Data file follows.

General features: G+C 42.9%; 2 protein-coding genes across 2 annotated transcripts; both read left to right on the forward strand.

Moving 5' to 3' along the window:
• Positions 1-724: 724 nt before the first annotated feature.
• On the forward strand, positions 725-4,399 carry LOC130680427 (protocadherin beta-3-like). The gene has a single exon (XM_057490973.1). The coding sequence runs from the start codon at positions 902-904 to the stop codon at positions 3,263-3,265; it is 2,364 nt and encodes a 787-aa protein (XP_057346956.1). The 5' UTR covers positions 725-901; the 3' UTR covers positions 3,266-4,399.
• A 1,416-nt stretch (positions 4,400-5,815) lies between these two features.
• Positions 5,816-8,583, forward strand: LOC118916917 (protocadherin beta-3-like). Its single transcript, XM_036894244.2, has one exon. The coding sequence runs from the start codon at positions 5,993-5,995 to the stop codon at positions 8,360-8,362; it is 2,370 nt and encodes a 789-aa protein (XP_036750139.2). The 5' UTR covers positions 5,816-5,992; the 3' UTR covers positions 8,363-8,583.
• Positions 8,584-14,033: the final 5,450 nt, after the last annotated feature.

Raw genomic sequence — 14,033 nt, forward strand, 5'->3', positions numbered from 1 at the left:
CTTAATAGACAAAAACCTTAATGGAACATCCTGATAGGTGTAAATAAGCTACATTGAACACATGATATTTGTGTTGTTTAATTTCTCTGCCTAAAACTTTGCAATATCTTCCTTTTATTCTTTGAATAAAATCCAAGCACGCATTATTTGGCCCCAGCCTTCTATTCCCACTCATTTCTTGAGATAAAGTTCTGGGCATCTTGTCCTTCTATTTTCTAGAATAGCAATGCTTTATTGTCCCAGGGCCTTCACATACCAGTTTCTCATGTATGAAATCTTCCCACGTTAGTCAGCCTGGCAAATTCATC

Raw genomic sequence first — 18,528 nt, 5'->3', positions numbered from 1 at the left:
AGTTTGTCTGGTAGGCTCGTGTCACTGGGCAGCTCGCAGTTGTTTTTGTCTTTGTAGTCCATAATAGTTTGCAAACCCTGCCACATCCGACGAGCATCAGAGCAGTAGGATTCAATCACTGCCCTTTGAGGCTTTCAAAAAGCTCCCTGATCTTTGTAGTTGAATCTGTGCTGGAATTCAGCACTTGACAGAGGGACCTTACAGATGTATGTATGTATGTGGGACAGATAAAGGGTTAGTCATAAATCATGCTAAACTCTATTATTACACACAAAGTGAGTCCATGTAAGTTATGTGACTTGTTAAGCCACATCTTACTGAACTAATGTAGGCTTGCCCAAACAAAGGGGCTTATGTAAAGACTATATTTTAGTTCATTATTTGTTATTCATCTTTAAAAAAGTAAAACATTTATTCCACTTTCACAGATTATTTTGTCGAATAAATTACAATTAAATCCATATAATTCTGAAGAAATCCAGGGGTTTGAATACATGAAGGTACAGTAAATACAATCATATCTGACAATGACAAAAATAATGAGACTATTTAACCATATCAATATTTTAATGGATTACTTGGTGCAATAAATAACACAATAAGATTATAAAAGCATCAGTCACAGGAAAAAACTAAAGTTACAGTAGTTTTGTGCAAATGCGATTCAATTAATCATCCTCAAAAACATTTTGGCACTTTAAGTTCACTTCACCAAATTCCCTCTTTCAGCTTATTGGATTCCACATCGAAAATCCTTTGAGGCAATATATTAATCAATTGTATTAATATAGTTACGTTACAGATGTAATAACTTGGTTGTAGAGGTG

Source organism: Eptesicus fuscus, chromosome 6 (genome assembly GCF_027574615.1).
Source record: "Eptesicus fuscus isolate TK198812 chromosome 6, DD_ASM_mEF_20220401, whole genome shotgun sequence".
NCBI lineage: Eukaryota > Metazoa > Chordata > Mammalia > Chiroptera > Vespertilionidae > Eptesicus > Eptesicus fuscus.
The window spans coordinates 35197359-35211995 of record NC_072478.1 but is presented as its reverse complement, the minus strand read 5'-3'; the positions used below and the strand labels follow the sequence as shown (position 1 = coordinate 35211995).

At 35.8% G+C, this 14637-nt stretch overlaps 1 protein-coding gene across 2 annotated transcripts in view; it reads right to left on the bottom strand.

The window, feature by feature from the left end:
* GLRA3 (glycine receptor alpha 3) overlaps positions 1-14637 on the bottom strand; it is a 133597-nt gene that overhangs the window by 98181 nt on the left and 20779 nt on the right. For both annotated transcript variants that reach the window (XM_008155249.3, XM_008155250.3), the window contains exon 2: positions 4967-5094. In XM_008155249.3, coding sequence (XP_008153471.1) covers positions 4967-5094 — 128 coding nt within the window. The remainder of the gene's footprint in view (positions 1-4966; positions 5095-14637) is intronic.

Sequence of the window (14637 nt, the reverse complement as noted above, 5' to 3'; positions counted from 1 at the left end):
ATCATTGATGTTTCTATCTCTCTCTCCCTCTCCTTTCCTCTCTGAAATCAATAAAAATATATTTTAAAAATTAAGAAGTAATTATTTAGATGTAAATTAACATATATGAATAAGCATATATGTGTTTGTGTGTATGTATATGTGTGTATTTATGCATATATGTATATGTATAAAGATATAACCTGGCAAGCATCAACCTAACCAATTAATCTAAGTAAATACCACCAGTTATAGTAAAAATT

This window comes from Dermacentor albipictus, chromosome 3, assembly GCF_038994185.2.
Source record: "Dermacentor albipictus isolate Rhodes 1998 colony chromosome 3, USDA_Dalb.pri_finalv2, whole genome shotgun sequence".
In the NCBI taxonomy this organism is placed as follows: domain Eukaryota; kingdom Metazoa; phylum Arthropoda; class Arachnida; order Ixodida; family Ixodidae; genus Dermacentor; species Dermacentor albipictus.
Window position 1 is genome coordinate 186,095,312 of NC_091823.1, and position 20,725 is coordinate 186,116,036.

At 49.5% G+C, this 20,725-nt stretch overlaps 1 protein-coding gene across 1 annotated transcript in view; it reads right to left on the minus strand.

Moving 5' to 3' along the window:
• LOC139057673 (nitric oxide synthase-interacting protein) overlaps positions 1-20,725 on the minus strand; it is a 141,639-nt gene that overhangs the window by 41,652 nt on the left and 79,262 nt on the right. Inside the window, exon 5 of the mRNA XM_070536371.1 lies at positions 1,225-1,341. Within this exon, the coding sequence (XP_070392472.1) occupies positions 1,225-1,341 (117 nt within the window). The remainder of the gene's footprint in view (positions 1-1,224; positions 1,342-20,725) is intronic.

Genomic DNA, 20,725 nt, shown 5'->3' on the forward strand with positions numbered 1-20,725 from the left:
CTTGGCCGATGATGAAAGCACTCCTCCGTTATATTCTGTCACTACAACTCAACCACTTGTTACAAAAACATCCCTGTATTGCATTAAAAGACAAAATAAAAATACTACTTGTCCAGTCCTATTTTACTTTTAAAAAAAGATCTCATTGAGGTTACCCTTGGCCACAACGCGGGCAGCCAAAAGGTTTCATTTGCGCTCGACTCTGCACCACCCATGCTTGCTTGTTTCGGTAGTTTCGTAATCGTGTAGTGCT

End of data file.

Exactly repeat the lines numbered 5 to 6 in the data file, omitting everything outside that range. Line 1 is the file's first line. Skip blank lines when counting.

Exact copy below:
• A 1,416-nt stretch (positions 4,400-5,815) lies between these two features.
• Positions 5,816-8,583, forward strand: LOC118916917 (protocadherin beta-3-like). Its single transcript, XM_036894244.2, has one exon. The coding sequence runs from the start codon at positions 5,993-5,995 to the stop codon at positions 8,360-8,362; it is 2,370 nt and encodes a 789-aa protein (XP_036750139.2). The 5' UTR covers positions 5,816-5,992; the 3' UTR covers positions 8,363-8,583.